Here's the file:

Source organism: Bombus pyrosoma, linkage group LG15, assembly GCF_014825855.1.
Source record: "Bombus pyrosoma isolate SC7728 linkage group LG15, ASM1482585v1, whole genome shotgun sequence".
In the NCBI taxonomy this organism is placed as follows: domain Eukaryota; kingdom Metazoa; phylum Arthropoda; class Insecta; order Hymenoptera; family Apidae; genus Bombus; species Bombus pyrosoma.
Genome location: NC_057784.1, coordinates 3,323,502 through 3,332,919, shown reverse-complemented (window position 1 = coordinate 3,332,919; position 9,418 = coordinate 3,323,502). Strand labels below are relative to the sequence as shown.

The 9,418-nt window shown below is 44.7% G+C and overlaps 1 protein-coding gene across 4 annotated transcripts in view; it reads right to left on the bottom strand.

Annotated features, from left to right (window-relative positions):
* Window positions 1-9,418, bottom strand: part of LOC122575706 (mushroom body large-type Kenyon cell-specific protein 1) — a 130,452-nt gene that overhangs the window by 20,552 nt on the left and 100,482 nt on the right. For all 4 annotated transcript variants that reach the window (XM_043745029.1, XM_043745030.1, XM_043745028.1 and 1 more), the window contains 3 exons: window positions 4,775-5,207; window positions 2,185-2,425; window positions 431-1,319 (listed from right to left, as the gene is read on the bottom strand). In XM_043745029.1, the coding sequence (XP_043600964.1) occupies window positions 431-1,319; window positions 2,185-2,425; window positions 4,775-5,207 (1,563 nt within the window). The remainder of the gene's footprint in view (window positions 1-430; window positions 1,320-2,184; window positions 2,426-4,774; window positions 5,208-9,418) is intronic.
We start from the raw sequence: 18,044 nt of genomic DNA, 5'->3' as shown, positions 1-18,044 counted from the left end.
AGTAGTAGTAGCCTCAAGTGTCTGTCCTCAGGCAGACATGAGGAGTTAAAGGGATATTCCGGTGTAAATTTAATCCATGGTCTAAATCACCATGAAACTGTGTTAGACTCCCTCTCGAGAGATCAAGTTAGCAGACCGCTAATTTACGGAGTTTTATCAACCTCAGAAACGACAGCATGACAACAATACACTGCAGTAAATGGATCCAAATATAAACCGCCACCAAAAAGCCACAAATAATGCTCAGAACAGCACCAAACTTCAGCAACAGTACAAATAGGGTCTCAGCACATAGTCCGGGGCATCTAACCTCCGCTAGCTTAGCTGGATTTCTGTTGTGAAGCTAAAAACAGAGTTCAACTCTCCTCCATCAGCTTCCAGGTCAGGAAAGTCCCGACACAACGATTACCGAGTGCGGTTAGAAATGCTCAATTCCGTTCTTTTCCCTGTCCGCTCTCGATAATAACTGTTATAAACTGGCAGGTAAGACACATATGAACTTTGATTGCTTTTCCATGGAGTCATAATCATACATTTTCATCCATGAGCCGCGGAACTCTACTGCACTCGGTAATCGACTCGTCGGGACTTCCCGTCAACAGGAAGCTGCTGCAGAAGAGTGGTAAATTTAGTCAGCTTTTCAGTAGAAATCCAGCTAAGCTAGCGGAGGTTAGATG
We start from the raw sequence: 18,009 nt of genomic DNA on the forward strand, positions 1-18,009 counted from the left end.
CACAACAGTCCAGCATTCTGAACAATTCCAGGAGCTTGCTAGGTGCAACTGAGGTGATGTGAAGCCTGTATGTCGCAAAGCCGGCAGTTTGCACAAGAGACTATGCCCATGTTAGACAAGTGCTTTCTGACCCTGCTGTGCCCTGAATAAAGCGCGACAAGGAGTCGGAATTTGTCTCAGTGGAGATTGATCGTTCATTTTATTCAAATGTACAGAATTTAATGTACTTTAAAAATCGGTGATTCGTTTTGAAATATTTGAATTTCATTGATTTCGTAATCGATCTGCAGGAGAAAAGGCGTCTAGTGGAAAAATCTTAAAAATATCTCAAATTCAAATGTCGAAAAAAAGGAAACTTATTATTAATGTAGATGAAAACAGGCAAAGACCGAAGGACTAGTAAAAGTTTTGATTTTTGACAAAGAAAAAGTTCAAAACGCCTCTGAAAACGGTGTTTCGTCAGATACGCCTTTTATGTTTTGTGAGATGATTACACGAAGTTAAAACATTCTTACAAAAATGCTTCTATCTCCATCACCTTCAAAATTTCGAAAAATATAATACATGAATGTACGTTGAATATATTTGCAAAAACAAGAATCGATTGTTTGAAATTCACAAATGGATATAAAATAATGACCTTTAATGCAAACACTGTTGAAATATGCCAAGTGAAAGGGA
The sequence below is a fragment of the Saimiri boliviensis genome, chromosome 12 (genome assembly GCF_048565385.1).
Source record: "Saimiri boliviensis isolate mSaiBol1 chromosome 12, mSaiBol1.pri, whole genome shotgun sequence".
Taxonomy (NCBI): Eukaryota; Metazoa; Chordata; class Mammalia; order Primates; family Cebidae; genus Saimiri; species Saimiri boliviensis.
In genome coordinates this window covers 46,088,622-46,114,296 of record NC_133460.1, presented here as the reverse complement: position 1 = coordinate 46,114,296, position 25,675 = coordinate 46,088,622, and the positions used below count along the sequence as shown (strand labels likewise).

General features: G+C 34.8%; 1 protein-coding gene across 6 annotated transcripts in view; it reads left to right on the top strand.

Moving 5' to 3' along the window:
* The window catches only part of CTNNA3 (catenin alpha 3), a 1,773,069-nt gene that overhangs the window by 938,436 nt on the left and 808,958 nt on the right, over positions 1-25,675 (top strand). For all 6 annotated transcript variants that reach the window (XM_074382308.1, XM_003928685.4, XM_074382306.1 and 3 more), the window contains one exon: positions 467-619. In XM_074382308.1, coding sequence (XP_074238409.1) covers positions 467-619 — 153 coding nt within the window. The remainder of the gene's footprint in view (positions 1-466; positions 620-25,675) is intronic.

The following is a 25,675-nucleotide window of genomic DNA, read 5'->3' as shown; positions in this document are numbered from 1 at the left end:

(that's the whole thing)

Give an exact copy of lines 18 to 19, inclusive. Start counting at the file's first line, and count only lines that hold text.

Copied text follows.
* The window catches only part of CTNNA3 (catenin alpha 3), a 1,773,069-nt gene that overhangs the window by 938,436 nt on the left and 808,958 nt on the right, over positions 1-25,675 (top strand). For all 6 annotated transcript variants that reach the window (XM_074382308.1, XM_003928685.4, XM_074382306.1 and 3 more), the window contains one exon: positions 467-619. In XM_074382308.1, coding sequence (XP_074238409.1) covers positions 467-619 — 153 coding nt within the window. The remainder of the gene's footprint in view (positions 1-466; positions 620-25,675) is intronic.

The following is a 25,675-nucleotide window of genomic DNA, read 5'->3' as shown; positions in this document are numbered from 1 at the left end: